High-points courses ‘maxed out’ as record 84,000 students apply for college places

Mature students, overseas applications push third-level applications to new high

Government sources say they hope the addition of about 4,000 extra third-level places this year will absorb pressure. Photograph: Cyril Byrne

Government sources say they hope the addition of about 4,000 extra third-level places this year will absorb pressure. Photograph: Cyril Byrne

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A record 84,000 students have applied for college places in the coming academic year, according to well-placed sources, placing further pressure on the third-level entry system.

Last February the Central Applications Office (CAO) received a record 79,000 applications for college places, a 9 per cent increase on 2020.

This figure has since climbed by several thousand since the deadline for late applications passed on May 1st, according to education sources.

The increase is likely to be the result of mature students seeking to retrain and increased interest from overseas applicants sparked by Brexit.

Government sources say they hope the addition of about 4,000 extra third-level places this year will absorb pressure linked to growing demand and grade inflation as a result of the new accredited grades process.

Details of where the additional places will go are still being worked out, but senior sources want to target them in areas of demand such as health, law, business, science, the environment and journalism.

These issues are due to be discussed by Ministers at a meeting of the Cabinet committee on education this week, which includes Minister for Higher Education Simon Harris, Taoiseach Micheál Martin, Tánaiste Leo Varadkar and others.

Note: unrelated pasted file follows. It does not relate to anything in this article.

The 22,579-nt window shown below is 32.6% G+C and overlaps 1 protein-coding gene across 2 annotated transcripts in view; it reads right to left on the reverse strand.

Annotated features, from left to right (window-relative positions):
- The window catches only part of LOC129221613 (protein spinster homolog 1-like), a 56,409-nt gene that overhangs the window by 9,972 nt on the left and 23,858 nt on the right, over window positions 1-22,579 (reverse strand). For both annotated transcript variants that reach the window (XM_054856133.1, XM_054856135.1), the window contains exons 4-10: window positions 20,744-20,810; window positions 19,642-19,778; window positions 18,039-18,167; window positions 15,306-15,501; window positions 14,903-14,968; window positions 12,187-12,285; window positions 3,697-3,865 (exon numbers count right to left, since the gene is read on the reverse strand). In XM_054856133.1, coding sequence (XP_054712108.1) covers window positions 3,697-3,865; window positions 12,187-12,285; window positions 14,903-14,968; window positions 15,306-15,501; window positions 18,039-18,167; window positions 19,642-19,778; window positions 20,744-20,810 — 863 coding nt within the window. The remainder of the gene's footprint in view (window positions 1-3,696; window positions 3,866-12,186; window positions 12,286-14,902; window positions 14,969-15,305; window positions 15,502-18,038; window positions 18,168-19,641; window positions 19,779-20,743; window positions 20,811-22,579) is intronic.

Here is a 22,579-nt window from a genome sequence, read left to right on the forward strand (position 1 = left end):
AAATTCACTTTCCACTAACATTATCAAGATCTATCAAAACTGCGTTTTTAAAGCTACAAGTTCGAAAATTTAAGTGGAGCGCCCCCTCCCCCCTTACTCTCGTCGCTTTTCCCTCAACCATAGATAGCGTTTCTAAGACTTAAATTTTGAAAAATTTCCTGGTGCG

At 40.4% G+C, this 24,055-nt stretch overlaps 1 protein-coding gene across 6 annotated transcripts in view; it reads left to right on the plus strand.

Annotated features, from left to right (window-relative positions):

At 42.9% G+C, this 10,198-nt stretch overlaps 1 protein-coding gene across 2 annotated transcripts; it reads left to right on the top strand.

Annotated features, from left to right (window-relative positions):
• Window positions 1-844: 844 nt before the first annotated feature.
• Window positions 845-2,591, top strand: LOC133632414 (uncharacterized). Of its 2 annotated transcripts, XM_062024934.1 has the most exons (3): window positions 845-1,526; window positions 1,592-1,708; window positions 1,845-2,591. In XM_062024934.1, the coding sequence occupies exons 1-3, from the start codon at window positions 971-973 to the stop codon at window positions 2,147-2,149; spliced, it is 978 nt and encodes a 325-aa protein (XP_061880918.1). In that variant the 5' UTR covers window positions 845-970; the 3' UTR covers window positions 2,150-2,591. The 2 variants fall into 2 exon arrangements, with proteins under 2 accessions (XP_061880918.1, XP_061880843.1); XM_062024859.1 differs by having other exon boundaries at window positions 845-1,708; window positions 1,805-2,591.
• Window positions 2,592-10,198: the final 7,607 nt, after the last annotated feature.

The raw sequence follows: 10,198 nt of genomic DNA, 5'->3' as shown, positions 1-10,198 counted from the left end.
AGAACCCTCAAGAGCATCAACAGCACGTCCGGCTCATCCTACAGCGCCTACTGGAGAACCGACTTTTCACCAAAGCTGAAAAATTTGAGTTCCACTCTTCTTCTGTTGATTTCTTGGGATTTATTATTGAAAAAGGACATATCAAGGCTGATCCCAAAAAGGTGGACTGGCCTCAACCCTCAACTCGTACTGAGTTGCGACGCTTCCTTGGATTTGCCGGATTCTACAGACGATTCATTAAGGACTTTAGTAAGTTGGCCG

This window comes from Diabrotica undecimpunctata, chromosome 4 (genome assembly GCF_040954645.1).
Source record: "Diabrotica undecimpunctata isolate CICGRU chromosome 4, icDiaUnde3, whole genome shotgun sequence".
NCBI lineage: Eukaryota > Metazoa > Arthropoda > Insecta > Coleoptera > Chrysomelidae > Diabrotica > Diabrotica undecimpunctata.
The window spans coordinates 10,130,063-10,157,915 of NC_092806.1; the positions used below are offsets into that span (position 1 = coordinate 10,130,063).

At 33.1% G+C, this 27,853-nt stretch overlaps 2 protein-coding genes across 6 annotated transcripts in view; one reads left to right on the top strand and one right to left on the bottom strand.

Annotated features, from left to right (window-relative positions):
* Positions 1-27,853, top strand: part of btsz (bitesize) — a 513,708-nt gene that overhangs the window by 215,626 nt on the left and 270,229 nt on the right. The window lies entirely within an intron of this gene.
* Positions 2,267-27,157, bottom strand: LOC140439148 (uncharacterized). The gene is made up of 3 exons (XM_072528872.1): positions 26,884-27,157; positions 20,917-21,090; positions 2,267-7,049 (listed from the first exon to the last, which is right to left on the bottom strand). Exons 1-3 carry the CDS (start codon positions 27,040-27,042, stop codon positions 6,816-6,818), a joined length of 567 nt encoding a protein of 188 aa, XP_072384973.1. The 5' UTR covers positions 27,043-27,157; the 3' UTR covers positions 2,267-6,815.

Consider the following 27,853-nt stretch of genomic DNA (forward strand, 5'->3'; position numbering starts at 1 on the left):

However, higher education sources have warned that places in very high demand courses such as medicine, dentistry and engineering have “maxed out” due to a combination of physical constraints and limited clinical placements.

“We simply can’t accommodate any more applicants to these types of courses,” said one senior third-level source.

“We don’t have the lab space, we don’t have access to additional clinical places, so I don’t see where these places can go. The danger is that we end up creating additional places in other courses where the demand isn’t really needed.”

Grade inflation

Tensions are also emerging between the Government and universities over the funding of additional third-level places generally.

One higher-education source said that although the Government wanted a new baseline of third-level places based on 2,225 additional third-level places created last year, this was being resisted by colleges.

“We will do everything we can to facilitate students, but we can’t plan our higher education in this kind of on-the-hoof way. We need to ask: how many students should be going to third level, are they going there for the right reasons and what alternatives are there?”

Grade inflation is expected among this year’s Leaving Cert students because they have the option of receiving accredited grades based on teachers’ estimated marks – similar to last year’s calculated grades – or sitting written exams, or both.

If a student chooses to avail of accredited grades and the written exam, they will automatically receive the better result. The vast majority of sixth-year students have opted to sit exams and receive accredited grades in a number of subjects.

Last year’s calculated grades process resulted in grade inflation and a major increase in CAO points. This led to additional pressure on places in high-demand courses where there were limited places.

Under pressure

Some observers believe grade inflation could be even greater this year due to the fact that most students will

automatically be credited with their best result.

Increased demand for college this year and the pressure on particular courses became clear in a breakdown of CAO applications by the regular February 1st deadline.

This showed there was particular pressure for places on high-points courses in areas such as health sciences and environmental studies.

Some colleges recorded an exceptional demand for places. For example, Trinity College Dublin recorded a record 38 per cent increase in first-preference applications, while University College Dublin recorded a 16 per cent increase.

In light of additional demand, Simon Harris set up a working group to identify spare capacity in the higher-education system, which has been examining how many more places can be offered across high-demand courses.

It is understood that engagement is taking place with health services, in particular, to see if additional clinical placements can be provided to help boost numbers in these sectors.

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